Last updated: 21 March 2016
It's the building owner's responsibility to get council sign-off for a building project, even if your building professional is doing it on your behalf.
You need to apply for sign-off as soon as practical after:
- completing the building work, as described in the building consent
- completing any approved amendments or variations.
A code compliance certificate gives you and future owners an assurance that the building work was done to the appropriate standards, making it safe, healthy and durable. Lack of a code compliance certificate might prevent a bank from releasing a final builder payment or increase the cost of insurance cover.
If you haven't applied for a code compliance certificate within two years of being granted building consent, your council will contact you to find out how you are progressing. They may decide to inspect the site and can issue a notice to fix if any of the work does not comply with the building consent. The information below outlines the application process and provides guidance on outstanding code compliance certificates.
Code compliance certificate application process
Your code compliance certificate application must be a complete, precise and accurate record of what was actually built on the site. Your council will normally require:
- name and contact details of everyone involved in your project (designer, architect, builder, plumber, etc)
- energy work certificates for any completed electrical or gas work
- any producer statements (for example, from a Chartered Professional Engineer for a specific design or construction element)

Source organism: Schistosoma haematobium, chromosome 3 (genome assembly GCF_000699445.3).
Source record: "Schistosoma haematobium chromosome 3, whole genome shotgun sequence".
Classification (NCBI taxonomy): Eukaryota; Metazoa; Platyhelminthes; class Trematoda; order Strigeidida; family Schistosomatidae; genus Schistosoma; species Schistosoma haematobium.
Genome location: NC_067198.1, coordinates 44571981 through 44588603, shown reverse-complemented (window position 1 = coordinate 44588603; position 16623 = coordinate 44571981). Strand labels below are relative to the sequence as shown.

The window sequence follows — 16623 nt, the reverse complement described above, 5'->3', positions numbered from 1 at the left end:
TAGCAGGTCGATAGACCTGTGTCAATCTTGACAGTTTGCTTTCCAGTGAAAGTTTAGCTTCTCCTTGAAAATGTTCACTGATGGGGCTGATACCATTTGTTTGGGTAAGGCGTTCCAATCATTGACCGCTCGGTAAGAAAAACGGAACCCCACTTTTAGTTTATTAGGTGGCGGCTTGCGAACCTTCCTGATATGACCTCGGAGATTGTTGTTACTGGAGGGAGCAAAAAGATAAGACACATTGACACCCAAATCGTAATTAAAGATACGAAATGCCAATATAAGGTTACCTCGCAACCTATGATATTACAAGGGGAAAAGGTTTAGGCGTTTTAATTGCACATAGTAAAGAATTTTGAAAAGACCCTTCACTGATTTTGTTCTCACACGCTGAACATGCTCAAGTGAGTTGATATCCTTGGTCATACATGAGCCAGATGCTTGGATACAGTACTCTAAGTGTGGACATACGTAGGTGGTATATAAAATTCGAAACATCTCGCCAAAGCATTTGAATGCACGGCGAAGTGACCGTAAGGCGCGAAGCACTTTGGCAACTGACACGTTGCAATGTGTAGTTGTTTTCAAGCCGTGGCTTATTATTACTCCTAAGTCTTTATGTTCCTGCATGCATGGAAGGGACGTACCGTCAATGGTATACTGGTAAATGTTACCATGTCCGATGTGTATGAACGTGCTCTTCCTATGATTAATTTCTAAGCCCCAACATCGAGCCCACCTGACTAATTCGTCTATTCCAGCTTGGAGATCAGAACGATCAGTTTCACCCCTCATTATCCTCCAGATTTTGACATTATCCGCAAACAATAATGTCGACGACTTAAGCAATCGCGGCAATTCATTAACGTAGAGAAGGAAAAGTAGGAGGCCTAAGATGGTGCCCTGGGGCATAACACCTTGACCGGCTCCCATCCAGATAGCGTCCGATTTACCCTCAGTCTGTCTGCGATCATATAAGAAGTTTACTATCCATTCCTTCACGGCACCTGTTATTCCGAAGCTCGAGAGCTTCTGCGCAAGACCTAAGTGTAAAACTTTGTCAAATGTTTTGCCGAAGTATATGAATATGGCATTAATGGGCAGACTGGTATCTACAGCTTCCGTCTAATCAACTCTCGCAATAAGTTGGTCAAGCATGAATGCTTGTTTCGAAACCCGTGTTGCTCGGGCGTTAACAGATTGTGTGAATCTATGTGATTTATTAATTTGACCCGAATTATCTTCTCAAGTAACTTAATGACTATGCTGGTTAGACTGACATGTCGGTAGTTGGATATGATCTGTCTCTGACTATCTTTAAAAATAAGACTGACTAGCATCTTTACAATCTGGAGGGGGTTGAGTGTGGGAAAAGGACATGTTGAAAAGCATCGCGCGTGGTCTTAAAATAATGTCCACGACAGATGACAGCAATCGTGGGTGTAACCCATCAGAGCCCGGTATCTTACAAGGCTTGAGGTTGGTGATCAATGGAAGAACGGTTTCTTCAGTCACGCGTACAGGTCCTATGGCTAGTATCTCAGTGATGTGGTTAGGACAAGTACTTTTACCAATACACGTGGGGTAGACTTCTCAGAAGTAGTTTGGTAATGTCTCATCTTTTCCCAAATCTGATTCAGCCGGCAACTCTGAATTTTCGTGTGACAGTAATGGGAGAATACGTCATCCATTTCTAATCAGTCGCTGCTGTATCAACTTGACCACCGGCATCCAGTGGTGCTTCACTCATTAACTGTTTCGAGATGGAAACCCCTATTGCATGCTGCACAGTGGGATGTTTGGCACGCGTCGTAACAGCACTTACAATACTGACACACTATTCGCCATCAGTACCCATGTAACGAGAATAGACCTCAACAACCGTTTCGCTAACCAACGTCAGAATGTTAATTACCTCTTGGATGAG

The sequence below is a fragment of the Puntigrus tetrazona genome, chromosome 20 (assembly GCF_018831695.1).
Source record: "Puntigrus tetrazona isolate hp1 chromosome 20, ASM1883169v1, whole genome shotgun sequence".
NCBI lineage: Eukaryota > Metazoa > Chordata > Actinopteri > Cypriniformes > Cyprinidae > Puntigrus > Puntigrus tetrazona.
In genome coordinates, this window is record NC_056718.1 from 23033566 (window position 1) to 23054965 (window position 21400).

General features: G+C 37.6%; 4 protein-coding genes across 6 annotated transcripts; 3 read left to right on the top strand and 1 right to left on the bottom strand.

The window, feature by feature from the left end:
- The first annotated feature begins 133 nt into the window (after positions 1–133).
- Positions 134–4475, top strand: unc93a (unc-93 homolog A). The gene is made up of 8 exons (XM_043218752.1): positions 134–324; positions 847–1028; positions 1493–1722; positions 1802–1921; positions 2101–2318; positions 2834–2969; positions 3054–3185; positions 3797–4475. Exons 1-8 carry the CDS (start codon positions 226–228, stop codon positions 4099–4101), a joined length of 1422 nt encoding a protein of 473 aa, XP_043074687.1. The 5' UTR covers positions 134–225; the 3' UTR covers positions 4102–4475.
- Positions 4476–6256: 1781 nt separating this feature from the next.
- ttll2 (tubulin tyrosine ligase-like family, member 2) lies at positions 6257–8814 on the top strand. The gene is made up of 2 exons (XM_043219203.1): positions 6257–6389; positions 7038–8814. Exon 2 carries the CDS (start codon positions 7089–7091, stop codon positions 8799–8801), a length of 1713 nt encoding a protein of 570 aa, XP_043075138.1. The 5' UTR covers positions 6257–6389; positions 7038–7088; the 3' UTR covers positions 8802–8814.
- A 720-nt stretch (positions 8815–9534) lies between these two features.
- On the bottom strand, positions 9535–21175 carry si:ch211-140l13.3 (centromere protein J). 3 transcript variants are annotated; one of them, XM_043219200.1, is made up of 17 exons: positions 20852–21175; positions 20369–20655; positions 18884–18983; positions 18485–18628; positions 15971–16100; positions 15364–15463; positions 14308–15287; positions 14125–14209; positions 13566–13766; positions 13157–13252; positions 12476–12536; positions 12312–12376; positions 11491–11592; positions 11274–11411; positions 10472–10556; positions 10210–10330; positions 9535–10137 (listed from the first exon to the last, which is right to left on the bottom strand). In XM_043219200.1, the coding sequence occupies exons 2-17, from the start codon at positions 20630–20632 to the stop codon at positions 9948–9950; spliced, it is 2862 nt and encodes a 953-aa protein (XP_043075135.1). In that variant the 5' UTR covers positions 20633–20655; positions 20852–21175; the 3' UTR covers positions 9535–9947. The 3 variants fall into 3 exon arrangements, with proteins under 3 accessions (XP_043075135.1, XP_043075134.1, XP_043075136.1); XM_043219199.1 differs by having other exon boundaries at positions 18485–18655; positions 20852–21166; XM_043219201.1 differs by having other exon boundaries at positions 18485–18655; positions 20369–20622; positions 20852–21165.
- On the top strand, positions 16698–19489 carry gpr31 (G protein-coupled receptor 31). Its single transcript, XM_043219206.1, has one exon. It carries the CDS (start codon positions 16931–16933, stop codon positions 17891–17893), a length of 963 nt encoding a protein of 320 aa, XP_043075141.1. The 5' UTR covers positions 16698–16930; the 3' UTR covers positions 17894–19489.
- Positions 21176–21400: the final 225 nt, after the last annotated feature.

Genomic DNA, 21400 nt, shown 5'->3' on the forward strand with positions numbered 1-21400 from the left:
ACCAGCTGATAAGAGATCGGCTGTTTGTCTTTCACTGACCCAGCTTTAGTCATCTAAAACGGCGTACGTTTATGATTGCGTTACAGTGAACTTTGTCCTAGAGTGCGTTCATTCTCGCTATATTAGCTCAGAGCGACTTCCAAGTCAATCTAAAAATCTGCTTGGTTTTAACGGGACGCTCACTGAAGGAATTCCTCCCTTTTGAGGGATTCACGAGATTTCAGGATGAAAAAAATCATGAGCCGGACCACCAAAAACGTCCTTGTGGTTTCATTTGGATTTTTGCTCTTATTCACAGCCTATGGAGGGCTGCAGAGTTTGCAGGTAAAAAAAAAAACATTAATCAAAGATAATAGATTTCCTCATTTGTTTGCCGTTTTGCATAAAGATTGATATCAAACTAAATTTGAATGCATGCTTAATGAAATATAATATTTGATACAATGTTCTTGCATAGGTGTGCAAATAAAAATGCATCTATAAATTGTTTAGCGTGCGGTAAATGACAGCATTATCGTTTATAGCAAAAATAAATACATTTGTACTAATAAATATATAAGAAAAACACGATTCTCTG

- licensed building practitioner certificates for restricted building work
- information about any specified systems
- an as-built services plan (for example, for plumbing or drainage)
- roof truss installation certificate and plan
- other installation certificates (for example, for cladding, waterproofing or tanking)
- confirmation that all council fees have been paid.
The council has 20 working days from the date of your application to decide whether to issue a code compliance certificate. If they need more information, they will contact you and put the process on hold until the information is received (same timeframe as the project information memorandum and building consent processes).
If everything has been built according to your consented plans and meets the appropriate standards, your council will confirm this by issuing a code compliance certificate.
If the council isn't satisfied that the building work complies with the consented documents, they must refuse to issue the code compliance certificate. They need to do this in writing, but we recommend councils give applicants the opportunity to resolve any non-compliance issues first.
If your application is declined, you can reapply once you have addressed any areas of non-compliance.
Compliance schedules includes requirements for homes with cable cars, as well as multi-unit and non-residential buildings.
Certificate of acceptance might be an option if the work was done some time ago.
Protecting your investment outlines the benefit of maintaining the work.
On-sellers require sign-off for sale
If you are building, or arranging to have built, a household unit for the purpose of selling it you must get a code compliance certificate before completing the sale, or before allowing a purchaser to take possession of the household unit. The only exception is if the on-seller and purchaser sign an agreement to waive this requirement.
There is no prescribed form, so use Form 1 as an example of the information to include or use your own form.